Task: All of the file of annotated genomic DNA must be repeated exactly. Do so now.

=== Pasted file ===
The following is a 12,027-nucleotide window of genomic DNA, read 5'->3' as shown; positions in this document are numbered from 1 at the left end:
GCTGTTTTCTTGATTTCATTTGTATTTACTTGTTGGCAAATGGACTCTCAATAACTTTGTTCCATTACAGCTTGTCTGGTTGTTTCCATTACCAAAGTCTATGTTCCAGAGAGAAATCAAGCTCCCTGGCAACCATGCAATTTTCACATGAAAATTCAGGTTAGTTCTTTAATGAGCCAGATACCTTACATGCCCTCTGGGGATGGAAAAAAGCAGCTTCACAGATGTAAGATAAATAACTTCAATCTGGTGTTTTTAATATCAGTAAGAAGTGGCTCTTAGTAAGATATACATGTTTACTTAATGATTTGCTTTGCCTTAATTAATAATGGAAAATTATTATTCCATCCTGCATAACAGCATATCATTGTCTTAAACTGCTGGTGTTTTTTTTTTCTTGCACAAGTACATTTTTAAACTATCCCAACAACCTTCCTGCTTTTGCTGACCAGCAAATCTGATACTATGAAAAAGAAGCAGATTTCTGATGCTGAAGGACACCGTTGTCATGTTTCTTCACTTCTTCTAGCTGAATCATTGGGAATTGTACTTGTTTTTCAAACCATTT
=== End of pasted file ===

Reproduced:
The following is a 12,027-nucleotide window of genomic DNA, read 5'->3' as shown; positions in this document are numbered from 1 at the left end:
GCTGTTTTCTTGATTTCATTTGTATTTACTTGTTGGCAAATGGACTCTCAATAACTTTGTTCCATTACAGCTTGTCTGGTTGTTTCCATTACCAAAGTCTATGTTCCAGAGAGAAATCAAGCTCCCTGGCAACCATGCAATTTTCACATGAAAATTCAGGTTAGTTCTTTAATGAGCCAGATACCTTACATGCCCTCTGGGGATGGAAAAAAGCAGCTTCACAGATGTAAGATAAATAACTTCAATCTGGTGTTTTTAATATCAGTAAGAAGTGGCTCTTAGTAAGATATACATGTTTACTTAATGATTTGCTTTGCCTTAATTAATAATGGAAAATTATTATTCCATCCTGCATAACAGCATATCATTGTCTTAAACTGCTGGTGTTTTTTTTTTCTTGCACAAGTACATTTTTAAACTATCCCAACAACCTTCCTGCTTTTGCTGACCAGCAAATCTGATACTATGAAAAAGAAGCAGATTTCTGATGCTGAAGGACACCGTTGTCATGTTTCTTCACTTCTTCTAGCTGAATCATTGGGAATTGTACTTGTTTTTCAAACCATTT